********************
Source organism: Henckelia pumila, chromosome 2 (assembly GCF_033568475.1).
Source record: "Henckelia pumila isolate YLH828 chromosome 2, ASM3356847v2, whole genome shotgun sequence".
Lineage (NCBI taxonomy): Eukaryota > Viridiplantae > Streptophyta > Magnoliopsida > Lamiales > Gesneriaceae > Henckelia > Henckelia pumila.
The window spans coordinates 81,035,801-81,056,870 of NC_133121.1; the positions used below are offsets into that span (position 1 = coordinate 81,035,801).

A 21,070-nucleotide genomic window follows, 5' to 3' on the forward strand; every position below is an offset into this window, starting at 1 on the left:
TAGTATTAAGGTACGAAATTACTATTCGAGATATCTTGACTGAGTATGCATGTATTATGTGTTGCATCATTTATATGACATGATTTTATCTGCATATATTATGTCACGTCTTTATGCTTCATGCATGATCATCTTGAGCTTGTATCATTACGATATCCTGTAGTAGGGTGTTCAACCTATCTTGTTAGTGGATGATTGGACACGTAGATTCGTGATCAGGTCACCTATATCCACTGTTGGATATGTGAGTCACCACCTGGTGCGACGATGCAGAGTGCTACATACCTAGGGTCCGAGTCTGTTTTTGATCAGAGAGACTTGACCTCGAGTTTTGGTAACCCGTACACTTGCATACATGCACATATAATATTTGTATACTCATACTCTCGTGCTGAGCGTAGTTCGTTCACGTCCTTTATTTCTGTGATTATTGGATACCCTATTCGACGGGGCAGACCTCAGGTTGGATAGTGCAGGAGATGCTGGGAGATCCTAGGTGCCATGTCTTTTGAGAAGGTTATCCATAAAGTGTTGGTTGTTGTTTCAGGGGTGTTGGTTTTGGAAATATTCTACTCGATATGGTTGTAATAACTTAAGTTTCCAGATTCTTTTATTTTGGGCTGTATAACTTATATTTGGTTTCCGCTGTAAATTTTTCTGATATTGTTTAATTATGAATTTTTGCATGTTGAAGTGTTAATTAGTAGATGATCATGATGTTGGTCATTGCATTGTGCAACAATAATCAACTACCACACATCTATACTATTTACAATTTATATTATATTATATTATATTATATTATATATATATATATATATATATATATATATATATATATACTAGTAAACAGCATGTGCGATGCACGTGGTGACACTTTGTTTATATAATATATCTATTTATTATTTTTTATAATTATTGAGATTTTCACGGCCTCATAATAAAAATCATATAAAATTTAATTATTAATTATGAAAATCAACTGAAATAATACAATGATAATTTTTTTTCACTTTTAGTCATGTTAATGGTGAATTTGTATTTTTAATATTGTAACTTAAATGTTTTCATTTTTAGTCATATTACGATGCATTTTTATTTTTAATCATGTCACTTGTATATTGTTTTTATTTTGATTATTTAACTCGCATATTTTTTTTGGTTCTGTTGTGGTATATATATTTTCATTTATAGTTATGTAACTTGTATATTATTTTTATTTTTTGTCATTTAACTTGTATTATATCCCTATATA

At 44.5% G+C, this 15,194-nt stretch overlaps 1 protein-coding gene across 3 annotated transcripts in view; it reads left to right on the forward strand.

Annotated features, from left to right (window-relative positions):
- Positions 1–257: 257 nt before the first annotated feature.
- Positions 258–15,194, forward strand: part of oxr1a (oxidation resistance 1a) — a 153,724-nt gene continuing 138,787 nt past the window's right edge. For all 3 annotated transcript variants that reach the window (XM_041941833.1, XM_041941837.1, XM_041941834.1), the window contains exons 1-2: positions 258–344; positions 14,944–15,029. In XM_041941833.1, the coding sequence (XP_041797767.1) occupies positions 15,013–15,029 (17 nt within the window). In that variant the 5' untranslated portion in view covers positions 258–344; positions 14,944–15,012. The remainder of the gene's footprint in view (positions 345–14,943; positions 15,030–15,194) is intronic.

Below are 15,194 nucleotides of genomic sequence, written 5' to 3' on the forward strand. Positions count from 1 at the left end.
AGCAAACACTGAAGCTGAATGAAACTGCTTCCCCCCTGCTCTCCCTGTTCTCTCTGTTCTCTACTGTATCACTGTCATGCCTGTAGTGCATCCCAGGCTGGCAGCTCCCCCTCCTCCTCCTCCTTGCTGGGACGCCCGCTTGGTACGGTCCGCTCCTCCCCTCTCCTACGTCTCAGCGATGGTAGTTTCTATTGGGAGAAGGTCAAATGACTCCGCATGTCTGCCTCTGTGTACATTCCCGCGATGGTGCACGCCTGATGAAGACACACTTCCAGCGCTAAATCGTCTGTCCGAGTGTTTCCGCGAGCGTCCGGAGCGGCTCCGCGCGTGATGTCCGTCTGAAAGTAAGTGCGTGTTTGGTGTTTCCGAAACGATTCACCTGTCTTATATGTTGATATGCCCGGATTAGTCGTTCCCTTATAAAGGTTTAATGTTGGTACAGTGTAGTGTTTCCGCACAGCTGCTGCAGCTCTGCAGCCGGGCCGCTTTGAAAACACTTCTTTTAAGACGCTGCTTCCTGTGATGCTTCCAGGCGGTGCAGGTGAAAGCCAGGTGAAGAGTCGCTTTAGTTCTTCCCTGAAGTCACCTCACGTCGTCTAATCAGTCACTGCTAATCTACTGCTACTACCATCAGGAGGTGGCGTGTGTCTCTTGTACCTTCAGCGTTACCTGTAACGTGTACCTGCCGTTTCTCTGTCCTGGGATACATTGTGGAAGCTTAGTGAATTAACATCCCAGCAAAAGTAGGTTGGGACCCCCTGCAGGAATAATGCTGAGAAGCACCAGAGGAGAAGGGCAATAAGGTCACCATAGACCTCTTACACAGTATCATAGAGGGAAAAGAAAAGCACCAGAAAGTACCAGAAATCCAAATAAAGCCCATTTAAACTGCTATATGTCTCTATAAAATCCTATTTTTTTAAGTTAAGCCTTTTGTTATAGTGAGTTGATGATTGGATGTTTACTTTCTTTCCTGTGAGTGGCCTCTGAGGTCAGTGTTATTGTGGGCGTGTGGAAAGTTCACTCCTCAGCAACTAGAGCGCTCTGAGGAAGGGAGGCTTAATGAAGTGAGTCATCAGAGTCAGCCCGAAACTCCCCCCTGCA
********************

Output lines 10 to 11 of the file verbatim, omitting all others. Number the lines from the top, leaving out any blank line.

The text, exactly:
- Positions 258–15,194, forward strand: part of oxr1a (oxidation resistance 1a) — a 153,724-nt gene continuing 138,787 nt past the window's right edge. For all 3 annotated transcript variants that reach the window (XM_041941833.1, XM_041941837.1, XM_041941834.1), the window contains exons 1-2: positions 258–344; positions 14,944–15,029. In XM_041941833.1, the coding sequence (XP_041797767.1) occupies positions 15,013–15,029 (17 nt within the window). In that variant the 5' untranslated portion in view covers positions 258–344; positions 14,944–15,012. The remainder of the gene's footprint in view (positions 345–14,943; positions 15,030–15,194) is intronic.

Below are 15,194 nucleotides of genomic sequence, written 5' to 3' on the forward strand. Positions count from 1 at the left end.